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Court clamps down on warrantless surveillance case against NSA

Billy Steele
February 11, 2015
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This week, a US District Court judge ruled in favor of the NSA in a case challenging its tactics of intercepting messages on the internet without a warrant. California District Judge Jeffrey White said that the plaintiffs in Jewel vs. NSA didn't establish the legal standing needed to pursue claims that the US government violated their Fourth Amendment rights. White ruled that there wasn't enough evidence presented by the plaintiffs, and that the risk of revealing of state secrets would prevent the case from going forward even if they had. The group, who are all AT&T customers being represented by the Electronic Frontier Foundation (EFF), still has a case against the wider telephone record collection and other forms of mass surveillance employed by the National Security Agency. Jewel vs. NSA was filed in 2008 and is one of the earliest lawsuits brought against the federal government over its monitoring practices, preceding the whistleblowing work of Edward Snowden.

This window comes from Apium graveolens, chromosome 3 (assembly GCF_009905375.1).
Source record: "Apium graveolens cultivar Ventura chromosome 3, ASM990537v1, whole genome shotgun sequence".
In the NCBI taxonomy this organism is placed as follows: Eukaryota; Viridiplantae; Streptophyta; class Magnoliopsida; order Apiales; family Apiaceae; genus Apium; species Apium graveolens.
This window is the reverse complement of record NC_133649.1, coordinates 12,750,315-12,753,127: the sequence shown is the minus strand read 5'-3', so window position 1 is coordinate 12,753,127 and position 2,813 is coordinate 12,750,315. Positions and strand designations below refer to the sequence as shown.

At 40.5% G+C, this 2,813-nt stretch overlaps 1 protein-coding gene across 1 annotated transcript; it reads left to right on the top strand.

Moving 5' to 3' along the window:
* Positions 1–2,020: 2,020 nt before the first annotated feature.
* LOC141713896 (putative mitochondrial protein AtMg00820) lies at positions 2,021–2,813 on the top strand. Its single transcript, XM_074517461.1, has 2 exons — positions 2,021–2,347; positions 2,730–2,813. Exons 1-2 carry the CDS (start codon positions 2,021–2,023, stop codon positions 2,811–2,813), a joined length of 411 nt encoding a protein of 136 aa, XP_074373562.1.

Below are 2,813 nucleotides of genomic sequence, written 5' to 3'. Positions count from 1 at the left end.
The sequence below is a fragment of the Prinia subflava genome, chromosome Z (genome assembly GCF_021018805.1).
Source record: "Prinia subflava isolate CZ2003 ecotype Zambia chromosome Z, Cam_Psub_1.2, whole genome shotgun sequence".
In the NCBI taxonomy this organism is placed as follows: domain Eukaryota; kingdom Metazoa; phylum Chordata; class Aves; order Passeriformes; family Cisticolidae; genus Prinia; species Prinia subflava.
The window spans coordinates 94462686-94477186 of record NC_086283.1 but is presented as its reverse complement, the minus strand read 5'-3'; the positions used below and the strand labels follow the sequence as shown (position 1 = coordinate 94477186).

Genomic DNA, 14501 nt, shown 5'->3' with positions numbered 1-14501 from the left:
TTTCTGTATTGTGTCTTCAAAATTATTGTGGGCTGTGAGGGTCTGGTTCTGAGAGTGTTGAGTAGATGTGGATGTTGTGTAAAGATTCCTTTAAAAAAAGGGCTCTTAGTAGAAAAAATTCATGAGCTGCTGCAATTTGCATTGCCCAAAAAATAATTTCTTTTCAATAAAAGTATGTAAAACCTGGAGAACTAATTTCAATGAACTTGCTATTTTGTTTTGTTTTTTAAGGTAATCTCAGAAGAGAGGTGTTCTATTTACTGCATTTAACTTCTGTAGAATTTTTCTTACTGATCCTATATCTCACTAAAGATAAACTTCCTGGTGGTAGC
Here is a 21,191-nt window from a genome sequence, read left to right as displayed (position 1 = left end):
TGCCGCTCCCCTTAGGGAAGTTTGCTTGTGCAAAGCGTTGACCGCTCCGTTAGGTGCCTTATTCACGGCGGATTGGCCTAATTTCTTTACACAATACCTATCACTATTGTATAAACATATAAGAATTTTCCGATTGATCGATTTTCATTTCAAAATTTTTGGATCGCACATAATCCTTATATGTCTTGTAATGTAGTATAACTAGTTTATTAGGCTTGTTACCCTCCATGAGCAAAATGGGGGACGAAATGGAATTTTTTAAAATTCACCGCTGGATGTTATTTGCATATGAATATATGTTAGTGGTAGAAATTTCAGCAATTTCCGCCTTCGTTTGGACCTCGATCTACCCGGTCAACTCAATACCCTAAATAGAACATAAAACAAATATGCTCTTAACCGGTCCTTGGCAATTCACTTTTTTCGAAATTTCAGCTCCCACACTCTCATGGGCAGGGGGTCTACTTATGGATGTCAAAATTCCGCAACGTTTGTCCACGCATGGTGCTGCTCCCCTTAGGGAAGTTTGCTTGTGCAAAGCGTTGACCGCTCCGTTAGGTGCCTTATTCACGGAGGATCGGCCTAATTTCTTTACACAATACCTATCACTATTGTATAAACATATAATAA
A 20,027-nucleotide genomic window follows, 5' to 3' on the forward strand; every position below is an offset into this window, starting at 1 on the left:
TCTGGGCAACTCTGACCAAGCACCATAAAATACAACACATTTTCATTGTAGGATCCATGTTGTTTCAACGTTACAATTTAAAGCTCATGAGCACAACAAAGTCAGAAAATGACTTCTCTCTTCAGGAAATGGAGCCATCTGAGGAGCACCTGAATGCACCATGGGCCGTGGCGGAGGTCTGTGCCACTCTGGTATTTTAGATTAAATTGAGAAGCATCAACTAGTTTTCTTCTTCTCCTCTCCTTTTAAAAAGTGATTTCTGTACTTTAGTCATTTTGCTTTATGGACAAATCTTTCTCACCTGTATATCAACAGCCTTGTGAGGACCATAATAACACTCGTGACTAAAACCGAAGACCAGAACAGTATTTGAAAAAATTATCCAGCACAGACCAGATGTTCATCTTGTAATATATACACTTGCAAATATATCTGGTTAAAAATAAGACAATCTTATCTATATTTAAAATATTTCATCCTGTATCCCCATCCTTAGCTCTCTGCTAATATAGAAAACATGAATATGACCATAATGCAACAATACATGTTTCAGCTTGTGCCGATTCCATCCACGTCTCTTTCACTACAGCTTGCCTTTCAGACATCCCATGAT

[Photo credit: AP Photo/Rick Bowmer]

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